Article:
Persistent anthropogenic noise can mask important acoustic signals produced by marine mammals, which may affect their ability to communicate, navigate, capture prey, and avoid threats. Direct behavioural responses to noise disturbances have been documented, such as displacement or avoidance of habitat and changes in vocalization patterns (e.g. DFO 2004a; Weilgart 2007). Marine mammals may also be indirectly affected by noise-induced changes in prey availability. Physical and behavioural acoustic impacts on fish, squid, and crustacean species have been documented with varying levels of causal certainty (e.g. McCauley et al. 2003; DFO 2004b; Weilgart 2007). Chronic stress from exposure to persistent noise could have long-term health effects on individuals and the larger population; however, long-term impacts such as these are poorly understood in marine mammals (DFO 2004a; Weilgart 2007). Sources of chronic noise could potentially increase offshore in Atlantic Canada, particularly those related to oil and gas activities, including seismic surveys, drilling, construction, operations, and decommissioning. There are currently two active oil and gas projects on the Scotian Shelf (near Sable Island) and three projects active on the NL Shelf (near Grand Banks) (CNSOPB 2015a; CNLOPB 2015). As of July 2016, there were 33 significant discovery licenses issued for Scotian Shelf land parcels, and 55 issued for parcels on the NL Shelf, so further production projects may be expected in the future (CNSOPB 2016; CNLOPB 2016). Vessel traffic in support of oil and gas activities is also likely to increase.
4.2.2 Interactions with fishing gear
In 1984, a live Sowerby’s Beaked Whale was observed entrapped in fishing gear in Conception Bay, Newfoundland (Dix et al.1986). It was freed, but stranded twice in the subsequent days, eventually dying. During the summer of 2013, two entangled Sowerby’s Beaked Whales were observed in the Gully (Narazaki 2013). Both whales had injuries coinciding with the placement of the entangled rope (e.g. Figure 8). In each case, it is not known from which fishery the entangled gear originated. Scarring indicative of previous entanglement has been observed on several Sowerby’s Beaked Whales in Atlantic Canadian waters. Lien et al. (2002) noted a scar that completely encircled the head of an animal that stranded in Boyd’s Cove, Newfoundland, in October 2001. They suggested the scar was consistent with prior capture in a gill net. Suspected entanglement scarring has also been observed on animals in the Gully (e.g. Figure 9; O’Brien 2013). Due to the offshore distribution of this species, it is likely that entanglements are under-reported.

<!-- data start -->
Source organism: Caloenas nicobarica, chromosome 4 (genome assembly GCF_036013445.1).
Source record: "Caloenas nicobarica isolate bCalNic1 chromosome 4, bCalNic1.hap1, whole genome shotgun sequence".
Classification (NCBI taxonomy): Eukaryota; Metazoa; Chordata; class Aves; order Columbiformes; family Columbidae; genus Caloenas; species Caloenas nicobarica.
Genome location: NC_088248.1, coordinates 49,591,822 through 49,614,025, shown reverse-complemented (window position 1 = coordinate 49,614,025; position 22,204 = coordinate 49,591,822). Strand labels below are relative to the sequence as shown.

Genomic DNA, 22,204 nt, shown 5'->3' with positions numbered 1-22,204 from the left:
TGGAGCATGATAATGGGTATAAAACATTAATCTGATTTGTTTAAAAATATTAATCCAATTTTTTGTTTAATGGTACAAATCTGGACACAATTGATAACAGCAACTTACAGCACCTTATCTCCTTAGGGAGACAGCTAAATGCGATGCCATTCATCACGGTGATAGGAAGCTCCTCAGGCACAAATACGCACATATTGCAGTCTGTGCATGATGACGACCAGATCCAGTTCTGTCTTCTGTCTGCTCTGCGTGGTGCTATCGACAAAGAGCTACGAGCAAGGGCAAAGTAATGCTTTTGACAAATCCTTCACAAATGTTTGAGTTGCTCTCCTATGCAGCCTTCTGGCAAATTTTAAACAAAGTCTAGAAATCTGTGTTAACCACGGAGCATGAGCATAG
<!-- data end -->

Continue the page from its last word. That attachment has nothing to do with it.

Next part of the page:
Prior to 1999, the Sowerby’s Beaked Whale, along with other beaked whale species, was often reported as bycatch in the now-prohibited swordfish drift gillnet fishery in the U.S. (Waring et al. 2001; Waring et al. 2013). A total of 24 confirmed Sowerby’s mortalities occurred in this fishery between 1989 and 1998. There is no similar fishery in Canada.
Given their similar habitat preferences and foraging behaviour, it may also be relevant to consider entanglement events involving Northern Bottlenose Whales. In Canada, two instances of Northern Bottlenose Whale entanglement in longline gear have been reported through the At-Sea Observer Program (Harris et al. 2013), and another instance was recorded in the Gully by Gowans et al. (2000). Five other Northern Bottlenose Whale entanglements in trawl/unspecified gear have been reported through the At-Sea Observer Program since the 1980s, and one entanglement in a gillnet was reported by a fisherman (Harris et al. 2013). There are currently no Sowerby’s Beaked Whale records in the At-Sea Observer Program database.